Evidence of Deliverables vs Evidence of Critical Thinking
You know how we mentioned not using your portfolio as an “everything repository”? When it comes to enterprise ux, this is narrowed down even further. Not only should your case studies focus on ux, but the actual case study itself also shouldn’t be a willy-nilly dumping ground for every ux artifact under the sun 🌞. Whatever artifacts you include should be carefully accompanied by concise insights. There is a world of difference between being shown that a designer is aware of and can create an affinity map, journey map, and all the other maps, versus seeing evidence of how insights from these artifacts affect the final product. The former is what tends to be the goal of brand new designers, whereas the latter are the gold nuggets that hiring people are looking for.
🔥Hot Tip: Design artifacts are there to support and contextualize how you’ve arrived at the insights you’ve laid out. They don’t prove merit just by their mere existence. This is especially true for senior roles.
Any evidence of critical thinking and decision making is what we want to see. That zinger could be a simple one-liner that shows off your specific thought process and how that artifact affected the foundation of your ux approach. Make sure it’s easy to understand and visually distinct so that it will catch the eye of whomever might be scrolling through quickly.
🔥Hot Tip: Make insights easy to find and understand. Don’t just leave your research on the table—nobody is going to read each sticky note in your affinity map, and definitely not on the first pass. What did you get out of each artifact? Each round of design? How did this affect your process and decision making?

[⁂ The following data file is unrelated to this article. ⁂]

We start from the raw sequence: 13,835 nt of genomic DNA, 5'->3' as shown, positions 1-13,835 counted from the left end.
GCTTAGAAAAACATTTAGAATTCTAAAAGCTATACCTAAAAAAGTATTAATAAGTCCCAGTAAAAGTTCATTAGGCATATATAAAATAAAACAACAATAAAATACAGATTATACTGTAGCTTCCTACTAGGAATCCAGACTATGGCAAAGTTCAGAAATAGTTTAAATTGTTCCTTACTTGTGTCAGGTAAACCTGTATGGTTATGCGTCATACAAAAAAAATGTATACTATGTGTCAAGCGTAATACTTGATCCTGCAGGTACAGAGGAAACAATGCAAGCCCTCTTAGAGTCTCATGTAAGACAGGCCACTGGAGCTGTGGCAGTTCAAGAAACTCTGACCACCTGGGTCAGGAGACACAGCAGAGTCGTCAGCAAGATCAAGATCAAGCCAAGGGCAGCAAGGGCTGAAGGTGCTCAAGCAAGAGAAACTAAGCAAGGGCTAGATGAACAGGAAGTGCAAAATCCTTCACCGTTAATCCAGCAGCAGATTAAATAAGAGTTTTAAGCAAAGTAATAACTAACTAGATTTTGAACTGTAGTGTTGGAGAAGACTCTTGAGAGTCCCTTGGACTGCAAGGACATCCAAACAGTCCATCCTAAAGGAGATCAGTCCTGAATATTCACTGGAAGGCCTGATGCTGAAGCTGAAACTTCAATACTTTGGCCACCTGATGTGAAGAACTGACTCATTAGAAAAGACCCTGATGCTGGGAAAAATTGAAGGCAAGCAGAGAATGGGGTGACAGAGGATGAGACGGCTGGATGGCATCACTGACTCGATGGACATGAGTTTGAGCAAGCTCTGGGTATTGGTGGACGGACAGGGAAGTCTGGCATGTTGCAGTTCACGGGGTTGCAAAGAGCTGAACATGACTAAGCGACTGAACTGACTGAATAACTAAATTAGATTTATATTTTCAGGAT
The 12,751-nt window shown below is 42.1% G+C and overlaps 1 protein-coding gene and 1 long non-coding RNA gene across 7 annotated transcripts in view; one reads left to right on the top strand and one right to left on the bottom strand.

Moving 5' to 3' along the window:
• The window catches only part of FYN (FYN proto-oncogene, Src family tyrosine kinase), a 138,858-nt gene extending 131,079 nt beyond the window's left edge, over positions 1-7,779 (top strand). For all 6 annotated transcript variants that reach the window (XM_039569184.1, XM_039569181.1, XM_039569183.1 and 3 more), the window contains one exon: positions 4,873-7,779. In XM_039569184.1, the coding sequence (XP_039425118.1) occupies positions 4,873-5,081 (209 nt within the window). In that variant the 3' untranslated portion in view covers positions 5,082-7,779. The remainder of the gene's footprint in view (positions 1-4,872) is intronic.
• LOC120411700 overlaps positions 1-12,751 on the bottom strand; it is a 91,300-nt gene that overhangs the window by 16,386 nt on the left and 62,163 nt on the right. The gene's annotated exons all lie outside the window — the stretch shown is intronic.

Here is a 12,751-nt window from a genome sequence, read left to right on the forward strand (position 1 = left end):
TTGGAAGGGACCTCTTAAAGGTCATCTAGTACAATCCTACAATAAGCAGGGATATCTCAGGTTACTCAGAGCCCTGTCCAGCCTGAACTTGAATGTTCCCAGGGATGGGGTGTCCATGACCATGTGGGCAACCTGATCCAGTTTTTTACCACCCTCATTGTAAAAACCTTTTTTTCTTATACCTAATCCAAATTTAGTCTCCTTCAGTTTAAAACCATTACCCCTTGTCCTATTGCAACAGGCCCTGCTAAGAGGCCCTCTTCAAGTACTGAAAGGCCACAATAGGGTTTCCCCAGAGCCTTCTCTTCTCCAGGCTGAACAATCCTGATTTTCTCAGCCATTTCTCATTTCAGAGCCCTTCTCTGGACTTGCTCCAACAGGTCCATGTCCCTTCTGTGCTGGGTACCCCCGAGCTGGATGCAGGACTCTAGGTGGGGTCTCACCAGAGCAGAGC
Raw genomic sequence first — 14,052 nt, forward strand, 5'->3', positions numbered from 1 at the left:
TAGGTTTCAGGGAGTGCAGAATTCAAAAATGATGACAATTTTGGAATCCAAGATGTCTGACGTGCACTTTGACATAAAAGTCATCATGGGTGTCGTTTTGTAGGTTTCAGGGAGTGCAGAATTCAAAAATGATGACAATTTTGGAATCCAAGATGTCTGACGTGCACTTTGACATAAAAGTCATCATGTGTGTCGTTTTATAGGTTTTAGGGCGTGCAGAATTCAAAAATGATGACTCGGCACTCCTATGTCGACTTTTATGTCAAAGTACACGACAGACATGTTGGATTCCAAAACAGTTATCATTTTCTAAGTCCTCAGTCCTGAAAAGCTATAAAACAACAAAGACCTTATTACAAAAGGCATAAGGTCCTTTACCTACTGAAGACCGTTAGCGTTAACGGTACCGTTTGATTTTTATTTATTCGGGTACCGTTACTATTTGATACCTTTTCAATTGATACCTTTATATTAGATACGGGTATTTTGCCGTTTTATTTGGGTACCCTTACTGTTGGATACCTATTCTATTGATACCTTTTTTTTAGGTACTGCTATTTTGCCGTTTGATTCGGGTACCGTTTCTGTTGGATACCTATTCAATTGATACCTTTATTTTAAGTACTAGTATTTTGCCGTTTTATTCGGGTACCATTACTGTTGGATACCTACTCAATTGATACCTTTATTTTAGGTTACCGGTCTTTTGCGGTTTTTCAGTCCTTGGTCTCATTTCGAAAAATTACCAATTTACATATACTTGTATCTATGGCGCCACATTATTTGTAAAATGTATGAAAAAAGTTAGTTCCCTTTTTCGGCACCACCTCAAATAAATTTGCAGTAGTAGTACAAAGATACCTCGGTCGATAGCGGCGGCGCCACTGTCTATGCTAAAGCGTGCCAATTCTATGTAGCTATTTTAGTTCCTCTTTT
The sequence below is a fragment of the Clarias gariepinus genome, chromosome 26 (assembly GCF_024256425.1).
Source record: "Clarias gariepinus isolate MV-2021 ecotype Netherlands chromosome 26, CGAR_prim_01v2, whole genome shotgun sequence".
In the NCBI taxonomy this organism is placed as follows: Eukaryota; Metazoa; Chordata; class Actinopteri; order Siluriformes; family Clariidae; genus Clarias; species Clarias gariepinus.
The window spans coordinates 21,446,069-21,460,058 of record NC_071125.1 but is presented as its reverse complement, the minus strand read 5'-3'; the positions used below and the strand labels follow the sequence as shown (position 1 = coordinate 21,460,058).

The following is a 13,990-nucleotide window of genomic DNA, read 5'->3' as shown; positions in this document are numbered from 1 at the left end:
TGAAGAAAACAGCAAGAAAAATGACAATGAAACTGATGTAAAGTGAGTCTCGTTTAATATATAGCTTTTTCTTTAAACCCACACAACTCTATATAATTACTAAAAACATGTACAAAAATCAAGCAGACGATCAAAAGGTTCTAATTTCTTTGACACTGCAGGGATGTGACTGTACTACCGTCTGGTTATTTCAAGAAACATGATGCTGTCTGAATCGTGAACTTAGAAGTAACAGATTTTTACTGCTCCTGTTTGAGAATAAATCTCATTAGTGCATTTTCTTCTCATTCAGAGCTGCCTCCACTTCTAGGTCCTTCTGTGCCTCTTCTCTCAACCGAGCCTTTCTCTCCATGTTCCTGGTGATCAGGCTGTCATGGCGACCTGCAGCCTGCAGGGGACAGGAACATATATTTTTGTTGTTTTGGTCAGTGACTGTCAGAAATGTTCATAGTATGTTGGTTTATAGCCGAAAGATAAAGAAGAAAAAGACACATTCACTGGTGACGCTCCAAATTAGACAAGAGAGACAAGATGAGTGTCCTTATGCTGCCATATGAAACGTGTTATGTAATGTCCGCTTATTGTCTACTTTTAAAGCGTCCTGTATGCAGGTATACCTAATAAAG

Approach your case study with the scientific method: Take the viewer through how the problem was defined, your hypothesis or assumptions, what research was conducted and by what methodologies, what came of the analysis and what your results were. Share how these steps influenced the final outcome, and don’t shy away from the unexpected surprises!
Another misconception is that a ‘good’ case study should always follow the happy path of success. Did you work on a compelling feature that never ended up getting launched, or on a project with a timeline that affected certain decisions and methodologies? These are real situations that designers face all the time and are by no means something you need to avoid acknowledging. Au contraire! Those in the position of hiring are interested in how you handle situations that are similar to things they’ve encountered, and what could be more relatable than a plan going unexpectedly awry? If the goals changed and the project evolved, talk about how that affected your ux approach, or perhaps it was your ux that affected the goals and project evolution! Anything you learned, reflections on contributing factors, or thoughts on what could prevent a repeat are some of the most valuable tidbits you can share.
It’s also helpful to reflect on what limitations you were working with, and share thoughts on potential next steps and other external considerations. An awareness of how you might balance the business needs versus the end user needs also elevates the case study.
Characteristics of Enterprise UX Case Studies
Alright, so you’ve got a good idea of who you’re designing for and what you should be communicating. As for the case studies themselves? If you’re zeroing in on the exciting world of enterprise ux, then the case studies you show should reflect that.
When I’m looking through an enterprise design, there are several areas I keep in mind:
Research and Assumptions
How does the research and foundational work behind the design influence the final output? What were the limitations of the research? Were there insights that didn’t make it into the final design, and why? Interesting constraints and pivots help tell a richer story and are often surprisingly relatable!